1 – Serviço Neurologia, Hospital Dona Estefânia, Centro Hospitalar de Lisboa Central, E.P.E.;
2 - Hospital San Joan de Deu, Barcelona, Spain.
- 12th International Child Neurology Congress and the 11th Asian and Oceanian Congress of Child Neurology, 27 May-1 June 2012, Brisbane, Australia.
- Abstract published in Developmental Medicine and Child Neurology, Volume 54, Issue Supplement s4.
Objective: During early development, GABAA–receptor mediated responses are often depolarizing, and later evolve to a mature pattern of neuronal hyperpolarization when activated. This functional switch has been attributed to age-related differences in the relative abundance of cation chloride cotransporters, such as KCC2 and NKCC1, which regulate chloride homeostasis.
Design: Prospective population study. Method: In order to better characterize evolving changes of molecules that play a key role in this process, in humans and in vivo, NKCC1 and KCC2 were analysed in cerebrospinal fluid samples from 58 healthy paediatric controls (from 1d to 14years of life) by immunoblot analysis. Brain derived neurotrophic factor, which controls the expression of KCC2, was also quantified in the same samples. Addi-tionally, GABA vesicular transporter was included, to estimate GABA synaptic release.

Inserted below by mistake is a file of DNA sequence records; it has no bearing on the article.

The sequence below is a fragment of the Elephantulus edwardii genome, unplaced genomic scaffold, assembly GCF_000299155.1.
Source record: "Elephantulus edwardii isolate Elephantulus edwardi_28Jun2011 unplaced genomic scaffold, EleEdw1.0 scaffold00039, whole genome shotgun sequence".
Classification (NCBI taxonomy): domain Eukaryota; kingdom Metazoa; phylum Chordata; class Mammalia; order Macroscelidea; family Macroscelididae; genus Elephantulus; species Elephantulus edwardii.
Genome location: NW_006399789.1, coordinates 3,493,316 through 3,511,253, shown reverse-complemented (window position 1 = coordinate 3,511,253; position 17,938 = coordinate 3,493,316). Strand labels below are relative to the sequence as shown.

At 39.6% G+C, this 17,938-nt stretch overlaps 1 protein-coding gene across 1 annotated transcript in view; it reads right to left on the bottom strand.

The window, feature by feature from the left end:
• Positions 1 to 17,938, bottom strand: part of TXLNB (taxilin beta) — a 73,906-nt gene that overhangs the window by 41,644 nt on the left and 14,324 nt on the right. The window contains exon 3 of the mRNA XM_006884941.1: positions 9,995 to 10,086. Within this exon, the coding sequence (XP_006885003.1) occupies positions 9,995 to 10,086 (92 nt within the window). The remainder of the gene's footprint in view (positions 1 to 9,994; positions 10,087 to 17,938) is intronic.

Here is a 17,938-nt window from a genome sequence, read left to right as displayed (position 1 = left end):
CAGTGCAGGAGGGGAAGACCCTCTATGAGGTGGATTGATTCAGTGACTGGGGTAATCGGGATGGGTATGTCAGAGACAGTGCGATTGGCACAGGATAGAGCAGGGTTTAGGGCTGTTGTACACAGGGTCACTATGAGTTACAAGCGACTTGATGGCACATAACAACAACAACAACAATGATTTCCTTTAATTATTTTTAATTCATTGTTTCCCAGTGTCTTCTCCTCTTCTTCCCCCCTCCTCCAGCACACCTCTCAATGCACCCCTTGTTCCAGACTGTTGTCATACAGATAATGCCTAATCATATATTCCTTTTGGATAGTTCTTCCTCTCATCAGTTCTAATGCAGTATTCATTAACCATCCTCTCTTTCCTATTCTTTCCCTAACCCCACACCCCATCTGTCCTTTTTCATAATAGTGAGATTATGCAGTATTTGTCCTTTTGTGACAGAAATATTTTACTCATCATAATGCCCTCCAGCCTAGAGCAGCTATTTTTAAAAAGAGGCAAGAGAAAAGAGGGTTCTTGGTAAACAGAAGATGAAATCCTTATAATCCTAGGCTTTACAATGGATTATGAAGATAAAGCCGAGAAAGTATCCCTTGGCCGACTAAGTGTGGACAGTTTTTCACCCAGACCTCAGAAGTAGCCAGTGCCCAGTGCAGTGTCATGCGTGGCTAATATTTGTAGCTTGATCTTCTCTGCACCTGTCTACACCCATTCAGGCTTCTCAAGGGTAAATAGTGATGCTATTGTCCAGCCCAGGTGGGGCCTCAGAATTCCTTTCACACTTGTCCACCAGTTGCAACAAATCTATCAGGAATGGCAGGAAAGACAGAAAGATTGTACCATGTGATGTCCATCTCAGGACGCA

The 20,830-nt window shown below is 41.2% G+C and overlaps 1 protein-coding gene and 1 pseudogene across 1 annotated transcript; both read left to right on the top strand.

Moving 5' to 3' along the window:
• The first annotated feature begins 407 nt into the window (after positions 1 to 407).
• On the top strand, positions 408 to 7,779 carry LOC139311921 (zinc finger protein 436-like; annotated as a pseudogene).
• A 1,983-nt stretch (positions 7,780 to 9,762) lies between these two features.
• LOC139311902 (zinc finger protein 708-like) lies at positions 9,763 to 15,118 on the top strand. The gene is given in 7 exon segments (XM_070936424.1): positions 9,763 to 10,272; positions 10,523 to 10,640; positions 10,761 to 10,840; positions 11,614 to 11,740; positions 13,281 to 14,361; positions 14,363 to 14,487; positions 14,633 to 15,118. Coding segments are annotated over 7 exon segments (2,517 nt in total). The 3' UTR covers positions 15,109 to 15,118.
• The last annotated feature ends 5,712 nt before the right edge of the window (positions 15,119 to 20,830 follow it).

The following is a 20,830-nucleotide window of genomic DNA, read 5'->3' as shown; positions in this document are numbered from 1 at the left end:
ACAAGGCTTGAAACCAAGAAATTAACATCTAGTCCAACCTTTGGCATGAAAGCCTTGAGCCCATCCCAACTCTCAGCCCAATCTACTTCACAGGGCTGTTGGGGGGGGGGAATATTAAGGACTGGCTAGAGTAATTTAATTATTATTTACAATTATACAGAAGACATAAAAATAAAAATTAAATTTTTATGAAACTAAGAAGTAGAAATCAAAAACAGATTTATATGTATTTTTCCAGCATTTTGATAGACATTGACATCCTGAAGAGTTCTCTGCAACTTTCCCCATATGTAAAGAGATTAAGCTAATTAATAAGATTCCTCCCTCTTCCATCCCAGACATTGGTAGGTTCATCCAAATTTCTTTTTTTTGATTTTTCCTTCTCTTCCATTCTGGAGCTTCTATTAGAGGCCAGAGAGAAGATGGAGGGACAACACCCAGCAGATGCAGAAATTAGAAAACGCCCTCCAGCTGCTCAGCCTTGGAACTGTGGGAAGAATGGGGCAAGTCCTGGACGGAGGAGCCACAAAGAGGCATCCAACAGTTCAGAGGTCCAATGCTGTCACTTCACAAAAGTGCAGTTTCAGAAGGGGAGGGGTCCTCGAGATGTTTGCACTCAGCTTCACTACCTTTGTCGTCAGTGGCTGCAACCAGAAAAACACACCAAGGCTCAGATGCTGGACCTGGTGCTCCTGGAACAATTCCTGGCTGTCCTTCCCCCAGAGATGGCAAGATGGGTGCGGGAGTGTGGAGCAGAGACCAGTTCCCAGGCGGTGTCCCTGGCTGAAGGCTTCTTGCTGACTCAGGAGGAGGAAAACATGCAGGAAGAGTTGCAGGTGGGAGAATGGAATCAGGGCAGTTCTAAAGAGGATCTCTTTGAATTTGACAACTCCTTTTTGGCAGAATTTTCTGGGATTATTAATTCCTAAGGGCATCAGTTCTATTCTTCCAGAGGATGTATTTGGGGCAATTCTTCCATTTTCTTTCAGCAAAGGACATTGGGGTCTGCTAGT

Results: All proteins were detected in the cerebrospinal fluid. NKCC1 and KCC2 are both highly expressed in the first months of life. After 7months of postnatal life, a ten- dency to the predominance of KCC2 was observed. Moreover, we found a statistically significant relationship between the expressions of brain derived neurotrophic factor and KCC2.
Conclusion: These findings might have relevance to the rational treatment of seizures in the first year of life, since GABAA receptor agonists are commonly used in these ages. Moreover, the recognition of an expected normal pattern for neuronal maturity, that can be studied in vivo in severely ill patients, could be helpful in elucidating patho- physiological disturbances underlying early neurodevelopmental disorders.
Key-words: CSF study, cation-chloride cotransporters, early seizures.